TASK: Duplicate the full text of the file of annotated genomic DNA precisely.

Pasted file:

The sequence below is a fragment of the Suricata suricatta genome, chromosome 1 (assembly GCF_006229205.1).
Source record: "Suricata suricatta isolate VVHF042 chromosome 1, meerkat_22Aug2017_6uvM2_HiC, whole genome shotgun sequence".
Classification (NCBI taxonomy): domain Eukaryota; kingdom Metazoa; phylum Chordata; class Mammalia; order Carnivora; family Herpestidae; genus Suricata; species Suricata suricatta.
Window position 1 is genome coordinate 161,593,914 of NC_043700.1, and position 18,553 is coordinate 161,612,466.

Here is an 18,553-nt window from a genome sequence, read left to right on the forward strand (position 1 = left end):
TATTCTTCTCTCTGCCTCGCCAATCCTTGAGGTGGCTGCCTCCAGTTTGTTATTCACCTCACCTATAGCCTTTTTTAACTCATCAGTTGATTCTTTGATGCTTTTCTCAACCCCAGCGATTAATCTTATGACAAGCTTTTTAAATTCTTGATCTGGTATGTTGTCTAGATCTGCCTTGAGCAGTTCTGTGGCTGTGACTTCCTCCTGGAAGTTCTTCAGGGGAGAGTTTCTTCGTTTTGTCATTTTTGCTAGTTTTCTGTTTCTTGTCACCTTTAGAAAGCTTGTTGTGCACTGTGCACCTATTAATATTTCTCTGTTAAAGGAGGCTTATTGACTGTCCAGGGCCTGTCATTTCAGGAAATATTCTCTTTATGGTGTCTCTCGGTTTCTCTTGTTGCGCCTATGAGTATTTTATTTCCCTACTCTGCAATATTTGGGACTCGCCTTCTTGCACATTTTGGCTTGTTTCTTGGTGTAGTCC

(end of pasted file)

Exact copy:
The sequence below is a fragment of the Suricata suricatta genome, chromosome 1 (assembly GCF_006229205.1).
Source record: "Suricata suricatta isolate VVHF042 chromosome 1, meerkat_22Aug2017_6uvM2_HiC, whole genome shotgun sequence".
Classification (NCBI taxonomy): domain Eukaryota; kingdom Metazoa; phylum Chordata; class Mammalia; order Carnivora; family Herpestidae; genus Suricata; species Suricata suricatta.
Window position 1 is genome coordinate 161,593,914 of NC_043700.1, and position 18,553 is coordinate 161,612,466.

Here is an 18,553-nt window from a genome sequence, read left to right on the forward strand (position 1 = left end):
TATTCTTCTCTCTGCCTCGCCAATCCTTGAGGTGGCTGCCTCCAGTTTGTTATTCACCTCACCTATAGCCTTTTTTAACTCATCAGTTGATTCTTTGATGCTTTTCTCAACCCCAGCGATTAATCTTATGACAAGCTTTTTAAATTCTTGATCTGGTATGTTGTCTAGATCTGCCTTGAGCAGTTCTGTGGCTGTGACTTCCTCCTGGAAGTTCTTCAGGGGAGAGTTTCTTCGTTTTGTCATTTTTGCTAGTTTTCTGTTTCTTGTCACCTTTAGAAAGCTTGTTGTGCACTGTGCACCTATTAATATTTCTCTGTTAAAGGAGGCTTATTGACTGTCCAGGGCCTGTCATTTCAGGAAATATTCTCTTTATGGTGTCTCTCGGTTTCTCTTGTTGCGCCTATGAGTATTTTATTTCCCTACTCTGCAATATTTGGGACTCGCCTTCTTGCACATTTTGGCTTGTTTCTTGGTGTAGTCC